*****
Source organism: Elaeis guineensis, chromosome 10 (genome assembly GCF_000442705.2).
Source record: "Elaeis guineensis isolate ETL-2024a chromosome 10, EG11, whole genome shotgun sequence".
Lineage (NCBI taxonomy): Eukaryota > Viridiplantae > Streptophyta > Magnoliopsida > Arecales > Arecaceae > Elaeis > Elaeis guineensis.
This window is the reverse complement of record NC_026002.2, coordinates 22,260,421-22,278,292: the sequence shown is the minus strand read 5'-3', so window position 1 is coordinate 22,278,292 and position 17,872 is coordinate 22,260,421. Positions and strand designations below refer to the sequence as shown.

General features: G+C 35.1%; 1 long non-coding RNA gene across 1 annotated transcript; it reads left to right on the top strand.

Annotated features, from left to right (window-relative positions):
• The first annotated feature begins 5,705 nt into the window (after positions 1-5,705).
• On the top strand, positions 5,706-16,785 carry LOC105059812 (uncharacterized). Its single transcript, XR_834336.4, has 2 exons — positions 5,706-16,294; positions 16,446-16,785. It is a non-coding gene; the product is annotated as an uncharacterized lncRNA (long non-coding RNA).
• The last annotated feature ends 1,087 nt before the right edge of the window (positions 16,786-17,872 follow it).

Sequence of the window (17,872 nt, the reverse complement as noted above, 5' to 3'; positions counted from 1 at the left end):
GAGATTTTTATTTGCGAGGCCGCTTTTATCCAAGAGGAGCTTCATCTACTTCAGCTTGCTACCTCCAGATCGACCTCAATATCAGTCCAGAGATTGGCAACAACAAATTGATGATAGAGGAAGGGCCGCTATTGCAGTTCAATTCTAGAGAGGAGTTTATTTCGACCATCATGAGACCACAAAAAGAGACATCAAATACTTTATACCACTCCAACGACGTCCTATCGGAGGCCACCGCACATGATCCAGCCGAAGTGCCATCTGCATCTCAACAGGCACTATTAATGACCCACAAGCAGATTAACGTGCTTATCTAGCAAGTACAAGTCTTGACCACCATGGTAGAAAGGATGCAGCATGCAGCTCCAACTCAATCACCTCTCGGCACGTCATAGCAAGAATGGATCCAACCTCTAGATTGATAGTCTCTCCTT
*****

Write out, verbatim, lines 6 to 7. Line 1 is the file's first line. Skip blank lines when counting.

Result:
Annotated features, from left to right (window-relative positions):
• The first annotated feature begins 5,705 nt into the window (after positions 1-5,705).